Take an included flight to Lima, where you can use any free time to explore before a meeting at 2 pm to welcome any new travellers joining you on the next stage of your adventure. After the meeting, go on a walking tour of downtown Lima, one of the most beautiful cities in South America, and an optional dinner with your group. Be sure to get your hands on Peru's national dish of ceviche during your stay.

Day 18: Cusco (3450m)

Transfer to the airport and board your flight to lofty Cusco. The next stage of your adventure begins with a welcome meeting at 2 pm to welcome any new travellers joining you. After the meeting, get acquainted with this charming city's intriguing blend of Inca and Spanish culture on a guided walking tour with your leader. Check out some of Cusco's main attractions, as well as its lesser-known sights such as the Qoricancha temple, San Pedro market, the main square, the 12-Angled Stone, Regocijo Square and San Blas Square. End the walking tour with a visit to the Chocolate Museum where you will sample hot chocolate made from local beans. There’s also a small store where you can shop handicrafts and artisanal chocolate products. Don't miss the opportunity to sample mate de coca (coca tea) while here.

Day 19: Sacred Valley - Ollantaytambo (2792m)

Travel by private bus through the Sacred Valley for about two hours. Known as Wilcamayo to the Incas, the valley has been a source of livelihood to the locals for hundreds of years. You’ll see maize crops covering the terraced valley walls and the sacred river beneath. Stop for lunch in a local community, where you'll also get the chance to learn about their traditional lifestyle and maybe wrap your tongue around a few words of the Quechua language. If it’s market day, you'll have time to browse the local handicrafts on offer, such as beads and ponchos. Continue your journey to the town of Ollantaytambo where we check out the town’s archaeological site – a magnificent example of Incan urban planning – which includes remnants of an Inca city and soaring views over the present-day settlement. Spend the night in Ollantaytambo.

Day 20: Inca Trail (3100m) or Quarry Trail (3700m) or Cusco

Depending on the travel arrangements you made before the trip, during the next four days you’ll be doing one of the following: hiking the Inca Trail (Route 1), hiking the Quarry Trail (Route 2) or staying in Cusco for two days before taking the train to Aguas Calientes (Route 3). All routes visit Machu Picchu.

While away from Cusco, the bulk of your luggage will be stored at your hotel. If you’re hiking the Inca Trail or the Quarry Trail, the evening before you leave Cusco you'll receive a small duffle bag to carry your clothes in for the next four days (5kg maximum). Your team of porters will carry these bags for you, together with the food and equipment for the trail. You won't have access to these items until the end of each day, as the porters will always be ahead of the group. If you’re travelling to Aguas Calientes by train, you'll be able to leave most of your luggage at the hotel in Cusco and travel with only a small bag for the overnight stay in Aguas Calientes.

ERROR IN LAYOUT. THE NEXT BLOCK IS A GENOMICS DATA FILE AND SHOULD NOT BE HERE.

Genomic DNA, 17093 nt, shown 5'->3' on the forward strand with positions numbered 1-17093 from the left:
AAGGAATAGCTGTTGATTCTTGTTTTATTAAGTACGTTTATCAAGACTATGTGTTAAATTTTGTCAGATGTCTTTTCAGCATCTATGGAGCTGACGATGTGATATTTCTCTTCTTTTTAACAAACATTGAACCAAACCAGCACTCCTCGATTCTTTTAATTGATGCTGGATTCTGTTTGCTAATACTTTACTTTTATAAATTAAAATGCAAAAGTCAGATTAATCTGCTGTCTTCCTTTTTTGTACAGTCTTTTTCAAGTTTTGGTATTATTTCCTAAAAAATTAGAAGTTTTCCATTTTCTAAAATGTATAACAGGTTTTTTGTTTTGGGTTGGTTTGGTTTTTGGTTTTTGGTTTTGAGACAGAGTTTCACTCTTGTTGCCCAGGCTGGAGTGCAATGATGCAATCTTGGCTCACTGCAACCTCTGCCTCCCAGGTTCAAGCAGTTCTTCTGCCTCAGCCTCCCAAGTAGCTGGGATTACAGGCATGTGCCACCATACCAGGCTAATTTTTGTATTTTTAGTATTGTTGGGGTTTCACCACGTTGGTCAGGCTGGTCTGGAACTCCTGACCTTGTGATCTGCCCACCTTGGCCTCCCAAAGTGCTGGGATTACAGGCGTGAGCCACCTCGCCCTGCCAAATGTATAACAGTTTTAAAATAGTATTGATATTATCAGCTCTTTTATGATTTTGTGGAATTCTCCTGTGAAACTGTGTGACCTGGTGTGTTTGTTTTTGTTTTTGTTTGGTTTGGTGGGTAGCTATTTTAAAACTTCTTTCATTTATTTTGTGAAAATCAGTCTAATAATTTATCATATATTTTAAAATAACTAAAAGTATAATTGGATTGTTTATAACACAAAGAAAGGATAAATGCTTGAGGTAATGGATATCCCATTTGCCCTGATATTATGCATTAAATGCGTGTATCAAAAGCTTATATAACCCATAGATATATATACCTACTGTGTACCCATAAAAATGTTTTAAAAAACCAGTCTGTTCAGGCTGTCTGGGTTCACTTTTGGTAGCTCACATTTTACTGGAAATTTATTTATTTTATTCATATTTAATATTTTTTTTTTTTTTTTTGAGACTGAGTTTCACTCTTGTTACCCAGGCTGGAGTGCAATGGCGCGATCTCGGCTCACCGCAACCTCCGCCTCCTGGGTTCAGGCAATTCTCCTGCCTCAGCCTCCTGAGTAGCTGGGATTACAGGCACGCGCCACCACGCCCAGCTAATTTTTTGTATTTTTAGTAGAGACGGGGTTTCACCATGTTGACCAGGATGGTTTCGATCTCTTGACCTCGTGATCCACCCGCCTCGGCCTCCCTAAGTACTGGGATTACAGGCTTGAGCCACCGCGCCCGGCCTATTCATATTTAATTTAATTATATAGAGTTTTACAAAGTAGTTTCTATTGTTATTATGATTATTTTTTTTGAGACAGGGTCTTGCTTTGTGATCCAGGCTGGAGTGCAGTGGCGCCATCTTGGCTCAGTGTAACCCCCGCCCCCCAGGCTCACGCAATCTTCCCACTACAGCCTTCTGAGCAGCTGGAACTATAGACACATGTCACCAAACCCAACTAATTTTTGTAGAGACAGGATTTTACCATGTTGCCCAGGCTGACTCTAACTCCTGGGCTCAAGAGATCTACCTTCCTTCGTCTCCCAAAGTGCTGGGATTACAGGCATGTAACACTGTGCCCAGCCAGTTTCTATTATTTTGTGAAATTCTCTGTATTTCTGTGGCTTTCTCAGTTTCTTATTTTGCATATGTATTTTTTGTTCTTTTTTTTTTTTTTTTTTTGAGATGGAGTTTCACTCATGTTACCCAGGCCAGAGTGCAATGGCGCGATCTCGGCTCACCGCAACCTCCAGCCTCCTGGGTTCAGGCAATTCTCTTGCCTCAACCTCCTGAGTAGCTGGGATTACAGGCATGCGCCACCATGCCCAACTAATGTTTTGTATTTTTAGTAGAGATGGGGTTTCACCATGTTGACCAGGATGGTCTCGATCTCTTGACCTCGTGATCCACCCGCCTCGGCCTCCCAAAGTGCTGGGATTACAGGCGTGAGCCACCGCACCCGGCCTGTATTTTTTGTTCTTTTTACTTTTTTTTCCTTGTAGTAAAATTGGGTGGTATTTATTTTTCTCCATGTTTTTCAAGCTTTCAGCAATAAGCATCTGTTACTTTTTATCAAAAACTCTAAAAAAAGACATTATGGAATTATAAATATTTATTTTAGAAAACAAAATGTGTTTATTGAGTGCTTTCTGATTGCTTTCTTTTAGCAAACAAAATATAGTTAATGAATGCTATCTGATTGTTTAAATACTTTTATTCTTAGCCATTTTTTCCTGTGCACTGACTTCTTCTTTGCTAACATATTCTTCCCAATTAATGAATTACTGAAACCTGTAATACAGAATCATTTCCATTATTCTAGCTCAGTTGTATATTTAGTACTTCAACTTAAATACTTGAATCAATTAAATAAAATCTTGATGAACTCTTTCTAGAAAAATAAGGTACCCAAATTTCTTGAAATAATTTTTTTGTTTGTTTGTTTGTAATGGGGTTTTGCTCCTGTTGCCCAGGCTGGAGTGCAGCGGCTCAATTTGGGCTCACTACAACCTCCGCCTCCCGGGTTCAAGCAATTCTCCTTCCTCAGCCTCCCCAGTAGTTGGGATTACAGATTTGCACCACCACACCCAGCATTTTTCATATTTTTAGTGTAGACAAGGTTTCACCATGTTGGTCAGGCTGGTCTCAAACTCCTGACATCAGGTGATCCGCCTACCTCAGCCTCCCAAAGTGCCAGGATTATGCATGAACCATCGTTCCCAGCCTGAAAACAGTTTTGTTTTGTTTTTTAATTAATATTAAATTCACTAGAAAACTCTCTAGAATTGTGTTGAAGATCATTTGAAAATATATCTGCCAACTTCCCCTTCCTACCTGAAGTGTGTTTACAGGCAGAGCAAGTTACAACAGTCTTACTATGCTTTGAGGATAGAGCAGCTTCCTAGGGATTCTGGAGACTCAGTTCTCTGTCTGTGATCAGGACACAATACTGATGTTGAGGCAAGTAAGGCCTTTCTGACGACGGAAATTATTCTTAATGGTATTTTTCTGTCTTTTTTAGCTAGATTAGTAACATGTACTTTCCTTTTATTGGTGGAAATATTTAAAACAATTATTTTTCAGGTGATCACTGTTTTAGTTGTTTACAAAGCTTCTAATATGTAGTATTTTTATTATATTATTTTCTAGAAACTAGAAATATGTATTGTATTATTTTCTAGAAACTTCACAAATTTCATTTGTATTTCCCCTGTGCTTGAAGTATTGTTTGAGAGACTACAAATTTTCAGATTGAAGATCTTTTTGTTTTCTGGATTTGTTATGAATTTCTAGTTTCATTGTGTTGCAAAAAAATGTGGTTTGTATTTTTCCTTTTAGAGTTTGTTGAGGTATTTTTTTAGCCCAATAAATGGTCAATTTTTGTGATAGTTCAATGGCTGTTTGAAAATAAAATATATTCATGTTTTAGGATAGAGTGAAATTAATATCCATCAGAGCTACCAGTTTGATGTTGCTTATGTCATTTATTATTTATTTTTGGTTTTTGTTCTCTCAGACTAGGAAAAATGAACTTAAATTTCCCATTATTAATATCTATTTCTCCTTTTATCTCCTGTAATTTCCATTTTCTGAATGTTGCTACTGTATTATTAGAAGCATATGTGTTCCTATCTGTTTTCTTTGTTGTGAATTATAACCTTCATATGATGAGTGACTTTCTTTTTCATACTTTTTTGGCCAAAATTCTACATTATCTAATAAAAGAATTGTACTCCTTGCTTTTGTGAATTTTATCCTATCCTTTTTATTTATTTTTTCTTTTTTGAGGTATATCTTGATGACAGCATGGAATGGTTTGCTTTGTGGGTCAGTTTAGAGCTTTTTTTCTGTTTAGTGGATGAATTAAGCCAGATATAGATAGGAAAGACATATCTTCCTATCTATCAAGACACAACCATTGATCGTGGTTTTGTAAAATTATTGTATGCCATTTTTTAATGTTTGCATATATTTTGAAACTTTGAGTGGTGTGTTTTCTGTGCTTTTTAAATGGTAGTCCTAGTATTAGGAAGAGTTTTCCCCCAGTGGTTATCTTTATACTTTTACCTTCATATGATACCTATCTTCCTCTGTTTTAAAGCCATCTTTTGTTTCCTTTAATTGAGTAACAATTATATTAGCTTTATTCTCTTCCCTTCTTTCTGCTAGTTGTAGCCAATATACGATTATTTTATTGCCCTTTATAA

Route 1 Inca Trail:
Today travel by minivan to the 82 kilometre marker and meet your crew of local porters, cook and guide. The first day includes uphill trekking to the campsite, which is at 3100m above sea level. On the way you’ll see the Inca sites of Ollantaytambo, Huillca Raccay and Llactapata, as well as incredible views of snow-capped Veronica Peak. In the evening, unwind at the campsite with a nourishing meal prepared by your cook.

Route 2 Quarry Trail:
Make an early start today and drive to Choquequilla, a small ceremonial place where Incas worshipped the moon. Drive to the starting point of the trek, Rafq'a, and meet the horsemen who join us on the hike. After an hour’s walk, reach the small community of Socma. Carry on to the Perolniyoc Cascade lookout, an opportunity to stop for photos and a food break. Continue to the campsite, which is 3700 metres above sea level. You should reach the campsite around lunchtime. After lunch, set off to explore the Q'orimarca archaeological site, which once served as a checkpoint to the Incas.

Route 3 Cusco:
After spending the night in Ollantaytambo, take a short drive to the town of Pisac. Pisac is well known for its market. Here you’ll have the opportunity to shop for souvenirs and perhaps try some local empanadas. Arrive back into Cusco in the afternoon, where your leader will take you to San Pedro Market in order to buy some things for a picnic tomorrow.

Day 21: Inca Trail (3650m) or Quarry Trail (3600m) or Cusco